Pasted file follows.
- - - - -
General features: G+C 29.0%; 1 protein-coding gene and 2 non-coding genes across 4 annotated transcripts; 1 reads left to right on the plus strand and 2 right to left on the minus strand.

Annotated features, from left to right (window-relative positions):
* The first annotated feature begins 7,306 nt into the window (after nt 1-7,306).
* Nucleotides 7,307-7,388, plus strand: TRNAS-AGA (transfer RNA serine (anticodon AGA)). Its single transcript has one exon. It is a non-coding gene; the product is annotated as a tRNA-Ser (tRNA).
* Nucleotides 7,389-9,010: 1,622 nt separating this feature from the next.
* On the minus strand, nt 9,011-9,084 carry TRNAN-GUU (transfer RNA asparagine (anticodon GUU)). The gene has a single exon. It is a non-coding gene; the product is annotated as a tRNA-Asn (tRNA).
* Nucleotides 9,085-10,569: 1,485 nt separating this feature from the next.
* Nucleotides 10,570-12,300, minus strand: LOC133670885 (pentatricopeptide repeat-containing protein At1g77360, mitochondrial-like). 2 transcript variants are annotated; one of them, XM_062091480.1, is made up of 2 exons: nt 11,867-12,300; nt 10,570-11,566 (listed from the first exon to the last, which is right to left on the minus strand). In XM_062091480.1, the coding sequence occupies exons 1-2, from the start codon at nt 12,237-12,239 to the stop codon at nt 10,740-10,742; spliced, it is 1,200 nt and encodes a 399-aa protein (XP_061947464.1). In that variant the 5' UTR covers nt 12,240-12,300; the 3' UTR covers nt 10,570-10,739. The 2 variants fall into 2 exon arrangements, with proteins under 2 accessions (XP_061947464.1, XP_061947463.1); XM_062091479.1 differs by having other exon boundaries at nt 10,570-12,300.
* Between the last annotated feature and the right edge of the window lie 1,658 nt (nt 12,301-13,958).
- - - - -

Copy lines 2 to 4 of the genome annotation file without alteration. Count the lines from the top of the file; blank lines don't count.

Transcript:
Annotated features, from left to right (window-relative positions):
* The first annotated feature begins 7,306 nt into the window (after nt 1-7,306).
* Nucleotides 7,307-7,388, plus strand: TRNAS-AGA (transfer RNA serine (anticodon AGA)). Its single transcript has one exon. It is a non-coding gene; the product is annotated as a tRNA-Ser (tRNA).